After an evidentiary hearing, the Board denied the claim, ruling that the cost limitation provision barred recovery of costs exceeding the amount stipulated in the contract. The Board found that the company "knew or had reason to know its year-to-date direct and G & A [general and administrative] costs as it was performing contract 80 and that no unforeseen event prevented AMI from seeking additional funds or stopping work before exceeding the funding limit." The Board held that the company had not proved its claim that the government was estopped from relying on the cost limitation provision.
A. Under the unambiguous language of the cost limitation provision, the estimated cost shown in the contract constitutes a ceiling on the government's contractual liability. The contractor may obtain an increase in the estimated cost subject to the following conditions: (1) that the contractor notify the government in writing when it anticipates that within the next sixty days it will exceed seventy-five percent of the estimated cost and provide a revised estimate; (2) that the contracting officer notify the contractor in writing that the estimated cost has been increased by a specific amount; and (3) that until the contracting officer gives such notice, the contractor is not required to continue performance or incur costs that exceed those estimated in the contract.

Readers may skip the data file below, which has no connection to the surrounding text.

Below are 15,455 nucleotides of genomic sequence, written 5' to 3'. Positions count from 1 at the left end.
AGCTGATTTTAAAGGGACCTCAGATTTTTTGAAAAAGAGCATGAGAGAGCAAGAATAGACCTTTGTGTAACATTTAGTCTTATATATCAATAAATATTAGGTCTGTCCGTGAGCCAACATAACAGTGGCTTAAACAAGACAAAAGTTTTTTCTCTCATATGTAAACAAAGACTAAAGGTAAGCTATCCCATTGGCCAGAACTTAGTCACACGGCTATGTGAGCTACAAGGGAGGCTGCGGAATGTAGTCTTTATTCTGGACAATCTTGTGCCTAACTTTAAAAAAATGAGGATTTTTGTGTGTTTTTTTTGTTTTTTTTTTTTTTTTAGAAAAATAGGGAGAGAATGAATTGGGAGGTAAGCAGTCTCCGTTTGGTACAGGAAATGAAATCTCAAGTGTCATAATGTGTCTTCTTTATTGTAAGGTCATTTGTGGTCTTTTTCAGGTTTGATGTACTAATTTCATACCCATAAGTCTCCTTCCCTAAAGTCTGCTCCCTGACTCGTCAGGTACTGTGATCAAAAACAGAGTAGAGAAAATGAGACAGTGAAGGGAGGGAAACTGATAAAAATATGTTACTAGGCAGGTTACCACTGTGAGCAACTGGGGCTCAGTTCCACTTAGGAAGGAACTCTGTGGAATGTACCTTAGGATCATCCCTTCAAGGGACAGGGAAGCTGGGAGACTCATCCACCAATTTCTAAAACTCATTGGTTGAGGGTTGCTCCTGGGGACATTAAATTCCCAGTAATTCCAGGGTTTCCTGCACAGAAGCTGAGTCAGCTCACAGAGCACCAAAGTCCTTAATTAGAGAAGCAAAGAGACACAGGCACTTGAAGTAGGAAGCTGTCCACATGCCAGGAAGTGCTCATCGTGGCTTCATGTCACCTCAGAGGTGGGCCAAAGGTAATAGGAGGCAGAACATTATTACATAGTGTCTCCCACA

Advanced Materials did not satisfy those conditions for obtaining an increase in the estimated cost. It did not give written notice two months before it expected that its costs would exceed seventy-five percent of the estimate. The three written notices it did give stated only that it had reached the seventy-five percent figure, not that it would exceed that amount, and gave no revised estimate of the total cost of completion. The contracting officer neither notified Advanced Materials that the "estimated cost had been increased"--to the contrary, he stated that the government was not obligated to pay any additional costs--nor did he provide "a revised estimated total cost of performing th [e] contract."
Advanced Materials points to the contracting officer's statements that the government was "considering" the allocation of additional funds to the contract, and to the administrative contracting officer's statement that the Army was "agreeable to increase funding if appropriate" to cover proper additional costs. These statements merely indicated a willingness by the government to consider increasing the costs if the facts established the contractor's entitlements thereto. They fall far short of the requirements that, for the contractor to obtain additional costs, the contracting officer must both notify the contractor that the estimated costs "ha [ve] been increased" and state the revised estimated total cost. As the cost limitation provision stated " [i]n the absence of the specified notice, the Government is not obligated to reimburse the contractor for any costs in excess of the estimated cost."